Does the initiative process make government so responsive as to be irresponsible? Is marijuana prohibition working any better than alcohol prohibition did? In legislating away both pregnancy and parenthood, have we signed a demographic suicide pact? Is Muslim sharia law compatible with liberty?
Dems and GOP alike have done none too well with our sacred responsibility for “keeping the republic,” in Franklin’s words. May they both feel the righteous wrath of Element R.
(CCU Student) On February 10 2009, President Barack Obama’s approval rating peaked at a healthy 65.5%. The man seemed politically invulnerable with both houses under his party’s control and almost two out of three people in the country approving of the direction Obama was going to take the country. Throughout the course of 2009, Obama’s approval rating has been steadily declining and currently stands in most polls at around 50%. As the 2010-midterm elections approach, many political commentators are expecting a repeat of the 1994 election where the Republicans won major victories in both the House and the Senate, essentially a complete turnaround of the 2008 elections.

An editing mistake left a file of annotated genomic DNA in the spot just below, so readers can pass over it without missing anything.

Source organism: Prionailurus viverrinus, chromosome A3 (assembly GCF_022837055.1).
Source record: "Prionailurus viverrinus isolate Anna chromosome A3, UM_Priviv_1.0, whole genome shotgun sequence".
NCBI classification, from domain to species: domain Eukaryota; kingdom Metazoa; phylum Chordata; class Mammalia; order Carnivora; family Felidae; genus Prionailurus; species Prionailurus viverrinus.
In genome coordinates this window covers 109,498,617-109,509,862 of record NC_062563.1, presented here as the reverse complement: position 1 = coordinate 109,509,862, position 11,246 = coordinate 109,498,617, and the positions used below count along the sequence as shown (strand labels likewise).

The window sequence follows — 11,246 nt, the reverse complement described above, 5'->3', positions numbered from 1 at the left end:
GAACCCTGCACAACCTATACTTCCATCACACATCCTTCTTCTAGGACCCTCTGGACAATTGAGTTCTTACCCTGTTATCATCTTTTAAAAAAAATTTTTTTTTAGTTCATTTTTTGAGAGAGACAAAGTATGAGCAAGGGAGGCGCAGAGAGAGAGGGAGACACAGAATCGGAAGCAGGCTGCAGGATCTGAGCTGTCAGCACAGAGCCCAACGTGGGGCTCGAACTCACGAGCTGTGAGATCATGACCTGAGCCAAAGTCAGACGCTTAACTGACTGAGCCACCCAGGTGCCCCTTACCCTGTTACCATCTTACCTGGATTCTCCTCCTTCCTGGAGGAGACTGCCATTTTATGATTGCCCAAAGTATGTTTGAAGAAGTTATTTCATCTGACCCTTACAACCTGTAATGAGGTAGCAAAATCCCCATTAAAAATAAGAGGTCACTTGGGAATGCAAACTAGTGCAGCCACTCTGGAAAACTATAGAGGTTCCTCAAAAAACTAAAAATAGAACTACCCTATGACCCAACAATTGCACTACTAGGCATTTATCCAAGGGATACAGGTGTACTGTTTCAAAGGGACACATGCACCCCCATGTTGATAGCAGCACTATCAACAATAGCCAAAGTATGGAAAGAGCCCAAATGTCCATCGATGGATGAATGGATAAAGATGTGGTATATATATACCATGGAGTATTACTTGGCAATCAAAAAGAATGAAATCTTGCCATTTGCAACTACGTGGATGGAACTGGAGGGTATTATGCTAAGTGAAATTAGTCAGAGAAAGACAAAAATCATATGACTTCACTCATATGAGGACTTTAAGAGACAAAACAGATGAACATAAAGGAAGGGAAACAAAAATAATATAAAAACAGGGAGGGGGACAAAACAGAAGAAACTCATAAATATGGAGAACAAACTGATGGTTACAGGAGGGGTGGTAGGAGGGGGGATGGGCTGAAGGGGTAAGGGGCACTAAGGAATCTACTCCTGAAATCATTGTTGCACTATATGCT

Surely, most everyone expects Obama’s approval rating to decline somewhat after the typical honeymoon period was over, but to the point where there is a realistic possibility of the Republicans who only a year ago were cast out of Washington would make a full recovery if not come out stronger then in 2008? What happened? The answer is in how Barack Obama has been conducting his administration. He has become a victim of his own successes and at the same time, extremely indecisive on many main issues. Whether or not one agrees with his policies, Barack Obama had resounding success in passing legislation, especially at the beginning of the year. In his first 100 days, he was able to pass a stimulus bill that, at the time, cost more than the entire Iraq war with little opposition. In April, America was projected to run budget deficits that ran around $1.4 trillion dollars and there with relatively little resistance to this major increase in spending. Barak Obama has also succeeded in passing a bill that would increase the amount of troops in Afghanistan by 30,000. Now he is working on an overhaul of the entire American healthcare system, not bad for a president who has only been in office for a year.